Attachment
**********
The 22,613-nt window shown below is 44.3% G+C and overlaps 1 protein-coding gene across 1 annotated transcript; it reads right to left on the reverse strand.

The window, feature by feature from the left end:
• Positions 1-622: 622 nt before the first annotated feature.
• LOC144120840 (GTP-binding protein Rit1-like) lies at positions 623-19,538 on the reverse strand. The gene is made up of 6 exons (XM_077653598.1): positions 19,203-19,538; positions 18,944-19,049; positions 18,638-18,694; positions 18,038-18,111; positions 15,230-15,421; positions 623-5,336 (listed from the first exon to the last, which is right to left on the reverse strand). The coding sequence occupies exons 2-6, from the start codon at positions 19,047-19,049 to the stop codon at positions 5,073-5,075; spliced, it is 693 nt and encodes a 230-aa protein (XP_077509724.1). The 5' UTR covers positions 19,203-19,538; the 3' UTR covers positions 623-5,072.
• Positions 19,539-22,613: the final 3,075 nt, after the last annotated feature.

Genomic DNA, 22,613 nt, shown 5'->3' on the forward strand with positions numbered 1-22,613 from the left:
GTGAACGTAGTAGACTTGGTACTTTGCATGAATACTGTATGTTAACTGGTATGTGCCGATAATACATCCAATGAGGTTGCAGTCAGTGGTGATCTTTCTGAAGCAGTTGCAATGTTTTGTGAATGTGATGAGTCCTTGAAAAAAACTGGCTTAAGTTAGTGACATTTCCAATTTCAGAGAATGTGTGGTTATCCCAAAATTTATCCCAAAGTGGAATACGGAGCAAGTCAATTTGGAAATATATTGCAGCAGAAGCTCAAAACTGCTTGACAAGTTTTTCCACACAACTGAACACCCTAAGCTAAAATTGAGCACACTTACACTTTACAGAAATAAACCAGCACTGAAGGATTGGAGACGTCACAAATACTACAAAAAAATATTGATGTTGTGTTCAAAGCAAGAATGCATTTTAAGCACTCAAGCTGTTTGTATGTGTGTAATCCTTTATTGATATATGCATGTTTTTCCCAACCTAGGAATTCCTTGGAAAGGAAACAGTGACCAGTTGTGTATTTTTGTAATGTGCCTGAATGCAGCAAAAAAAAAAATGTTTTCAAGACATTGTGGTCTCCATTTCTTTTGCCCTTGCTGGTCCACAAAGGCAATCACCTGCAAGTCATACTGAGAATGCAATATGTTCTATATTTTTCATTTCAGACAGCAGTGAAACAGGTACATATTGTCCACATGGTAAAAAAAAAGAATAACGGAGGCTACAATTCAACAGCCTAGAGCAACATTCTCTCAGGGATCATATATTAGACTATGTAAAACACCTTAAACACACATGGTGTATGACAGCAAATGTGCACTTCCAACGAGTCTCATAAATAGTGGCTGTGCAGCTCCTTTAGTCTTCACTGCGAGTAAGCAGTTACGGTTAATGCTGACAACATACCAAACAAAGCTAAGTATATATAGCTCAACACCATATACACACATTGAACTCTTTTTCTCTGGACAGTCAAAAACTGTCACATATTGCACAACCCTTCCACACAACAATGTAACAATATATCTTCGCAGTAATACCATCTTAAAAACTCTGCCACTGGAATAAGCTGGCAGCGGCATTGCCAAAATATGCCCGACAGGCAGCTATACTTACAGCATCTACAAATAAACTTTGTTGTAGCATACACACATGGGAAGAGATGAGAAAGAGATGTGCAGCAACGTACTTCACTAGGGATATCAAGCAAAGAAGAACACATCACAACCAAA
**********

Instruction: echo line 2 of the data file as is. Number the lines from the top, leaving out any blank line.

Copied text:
The window, feature by feature from the left end: